She stood for a moment after the click of the closing door, trying to re-center herself, to get rid of the sudden, intense dislike she felt for the man she was planning to marry, the man she’d lived with for the past year. And how? How had she been living with him for a year if his chance comment could trigger such a feeling of revulsion?
She squared her shoulders. Nobody liked everybody all the time. Of course he hadn’t meant those cruel comments; he just hadn’t been thinking. And of course he was a good lawyer who knew the law, he didn’t just rely on who he knew. Or what he knew about the prospective jurors. Did he?
She turned her attention back to the portrait. Mother Shipton’s hand moved and she wagged her finger at Katherine.
Well, my lassie, it’s a fine churl ye’ve taken into your bed this time, it is! Don’t you have even a wee bit of the sight in those eyes of yours? Ye’ve got not a drop from me at all?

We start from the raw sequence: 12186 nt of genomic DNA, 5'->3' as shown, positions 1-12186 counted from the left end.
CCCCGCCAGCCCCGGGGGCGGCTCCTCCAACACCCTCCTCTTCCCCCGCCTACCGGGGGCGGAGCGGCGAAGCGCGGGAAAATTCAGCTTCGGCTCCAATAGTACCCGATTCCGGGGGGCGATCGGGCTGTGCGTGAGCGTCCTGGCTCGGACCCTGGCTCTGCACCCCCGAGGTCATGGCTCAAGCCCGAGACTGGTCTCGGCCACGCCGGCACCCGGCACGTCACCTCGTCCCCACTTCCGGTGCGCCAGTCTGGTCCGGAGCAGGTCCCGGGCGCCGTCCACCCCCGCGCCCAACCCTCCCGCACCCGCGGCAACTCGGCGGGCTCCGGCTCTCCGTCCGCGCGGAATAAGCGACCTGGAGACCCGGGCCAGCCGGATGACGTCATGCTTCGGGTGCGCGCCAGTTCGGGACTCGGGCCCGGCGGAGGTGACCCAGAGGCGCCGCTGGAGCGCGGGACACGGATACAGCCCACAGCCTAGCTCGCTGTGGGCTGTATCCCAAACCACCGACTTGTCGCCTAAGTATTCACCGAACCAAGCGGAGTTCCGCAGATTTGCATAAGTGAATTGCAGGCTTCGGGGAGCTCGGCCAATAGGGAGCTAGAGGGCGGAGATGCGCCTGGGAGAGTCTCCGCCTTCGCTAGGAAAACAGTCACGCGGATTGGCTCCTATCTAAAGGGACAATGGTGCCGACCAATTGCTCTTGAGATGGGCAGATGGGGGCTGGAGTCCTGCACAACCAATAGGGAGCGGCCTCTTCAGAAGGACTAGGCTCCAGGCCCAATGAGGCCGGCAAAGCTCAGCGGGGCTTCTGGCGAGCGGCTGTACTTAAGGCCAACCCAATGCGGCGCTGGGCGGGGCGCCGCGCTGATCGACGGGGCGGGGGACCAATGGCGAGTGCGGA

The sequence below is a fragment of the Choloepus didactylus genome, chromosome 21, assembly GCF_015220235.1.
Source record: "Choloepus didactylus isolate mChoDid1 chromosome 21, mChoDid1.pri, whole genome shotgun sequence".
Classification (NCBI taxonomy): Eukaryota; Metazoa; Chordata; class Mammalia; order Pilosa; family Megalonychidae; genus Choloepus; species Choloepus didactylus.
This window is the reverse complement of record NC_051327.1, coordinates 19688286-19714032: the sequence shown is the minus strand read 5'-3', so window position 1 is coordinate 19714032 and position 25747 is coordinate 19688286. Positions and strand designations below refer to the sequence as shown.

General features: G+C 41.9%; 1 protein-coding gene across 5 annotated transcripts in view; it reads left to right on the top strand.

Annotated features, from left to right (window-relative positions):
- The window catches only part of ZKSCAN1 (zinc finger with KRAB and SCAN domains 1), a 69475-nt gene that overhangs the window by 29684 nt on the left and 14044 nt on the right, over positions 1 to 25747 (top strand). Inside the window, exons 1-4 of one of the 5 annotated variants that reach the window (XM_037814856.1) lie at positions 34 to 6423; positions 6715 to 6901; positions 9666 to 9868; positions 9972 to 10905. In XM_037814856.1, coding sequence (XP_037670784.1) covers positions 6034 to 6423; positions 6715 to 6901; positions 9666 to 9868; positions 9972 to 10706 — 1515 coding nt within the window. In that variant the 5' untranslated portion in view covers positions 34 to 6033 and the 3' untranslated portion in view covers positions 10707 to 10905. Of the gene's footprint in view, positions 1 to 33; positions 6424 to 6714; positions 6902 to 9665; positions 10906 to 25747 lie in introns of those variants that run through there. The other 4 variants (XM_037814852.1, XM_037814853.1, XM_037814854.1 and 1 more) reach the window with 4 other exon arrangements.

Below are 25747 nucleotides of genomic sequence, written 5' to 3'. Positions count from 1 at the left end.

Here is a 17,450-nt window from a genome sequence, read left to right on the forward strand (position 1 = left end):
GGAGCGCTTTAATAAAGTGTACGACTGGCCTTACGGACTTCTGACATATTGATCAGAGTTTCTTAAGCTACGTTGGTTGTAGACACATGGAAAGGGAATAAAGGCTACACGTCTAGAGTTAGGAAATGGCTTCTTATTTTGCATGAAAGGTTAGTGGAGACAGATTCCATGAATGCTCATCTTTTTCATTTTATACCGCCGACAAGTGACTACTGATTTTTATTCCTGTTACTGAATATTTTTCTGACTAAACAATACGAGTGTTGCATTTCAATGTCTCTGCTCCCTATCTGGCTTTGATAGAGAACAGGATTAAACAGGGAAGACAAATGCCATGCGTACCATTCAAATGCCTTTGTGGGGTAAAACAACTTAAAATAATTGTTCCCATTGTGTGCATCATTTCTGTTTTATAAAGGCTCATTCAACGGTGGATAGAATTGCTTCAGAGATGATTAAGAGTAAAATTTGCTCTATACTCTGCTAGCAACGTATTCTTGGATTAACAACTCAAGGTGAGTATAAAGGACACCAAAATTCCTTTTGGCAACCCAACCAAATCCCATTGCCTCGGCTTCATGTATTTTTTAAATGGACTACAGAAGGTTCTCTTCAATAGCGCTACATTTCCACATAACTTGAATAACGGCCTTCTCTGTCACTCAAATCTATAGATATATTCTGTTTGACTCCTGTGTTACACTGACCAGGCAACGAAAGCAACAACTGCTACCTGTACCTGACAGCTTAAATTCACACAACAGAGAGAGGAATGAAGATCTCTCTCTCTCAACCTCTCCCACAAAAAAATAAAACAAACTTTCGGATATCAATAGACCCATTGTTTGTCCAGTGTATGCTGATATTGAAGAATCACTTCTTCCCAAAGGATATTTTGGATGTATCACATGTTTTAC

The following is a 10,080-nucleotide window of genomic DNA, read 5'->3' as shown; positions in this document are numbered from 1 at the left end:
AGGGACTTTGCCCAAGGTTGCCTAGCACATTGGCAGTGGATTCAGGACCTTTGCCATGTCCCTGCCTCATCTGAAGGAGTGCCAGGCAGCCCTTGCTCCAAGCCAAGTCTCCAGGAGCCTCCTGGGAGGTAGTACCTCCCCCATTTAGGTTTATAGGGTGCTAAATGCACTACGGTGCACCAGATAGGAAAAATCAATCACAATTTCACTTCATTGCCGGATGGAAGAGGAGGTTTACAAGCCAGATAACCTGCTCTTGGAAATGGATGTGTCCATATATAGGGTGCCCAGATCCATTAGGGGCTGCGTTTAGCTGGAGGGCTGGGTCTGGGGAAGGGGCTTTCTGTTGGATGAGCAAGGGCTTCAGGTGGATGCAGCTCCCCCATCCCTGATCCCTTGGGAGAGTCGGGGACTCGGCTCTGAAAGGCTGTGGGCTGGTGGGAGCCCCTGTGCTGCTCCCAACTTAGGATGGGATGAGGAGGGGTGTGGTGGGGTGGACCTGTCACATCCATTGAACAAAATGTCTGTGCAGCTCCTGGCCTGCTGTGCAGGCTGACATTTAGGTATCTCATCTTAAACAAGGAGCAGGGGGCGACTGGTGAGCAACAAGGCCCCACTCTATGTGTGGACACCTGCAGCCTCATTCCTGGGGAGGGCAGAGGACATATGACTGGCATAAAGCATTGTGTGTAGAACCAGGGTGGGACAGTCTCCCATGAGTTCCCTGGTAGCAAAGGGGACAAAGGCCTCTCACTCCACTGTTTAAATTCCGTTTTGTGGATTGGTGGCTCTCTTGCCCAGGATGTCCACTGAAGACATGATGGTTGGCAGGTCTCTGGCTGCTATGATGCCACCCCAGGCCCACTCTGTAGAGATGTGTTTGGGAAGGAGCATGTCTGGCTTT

Katherine dropped the brush and backed away from the canvas. Slowly. Very slowly. She walked over to her canvas coverings and grabbed one, never taking her eyes off the portrait. She approached the painting once again. Then she ducked around behind the easel and threw the draping over the portrait, pulled it tight, grabbed the butcher’s string she kept handy, and tied it up.
That night images from a Tarot deck flashed through her dreams. A rider on horseback who was Death. A woman on a throne, The High Priestess. An upside down man suspended from a tree branch, The Hanged Man. And with every other card the same symbol appeared and re‑appeared. The horned goat man. The Devil.
Memories of Quentin’s touch filled her with revulsion. She’d awakened the next morning and knew she had to get out of there. She’d boxed up all her paintings and supplies, packed her suitcases and borrowed a friend’s van. She rented a storage unit and made trip after trip to the unit until all her belongings and all her work was out of Quentin’s house. Then she’d made a visit to Quentin’s office. She couldn’t tell him by phone or note that she was leaving him. It had to be face to face. It hadn’t been pleasant, but she’d never regretted what she’d done those last two days in Tallahassee.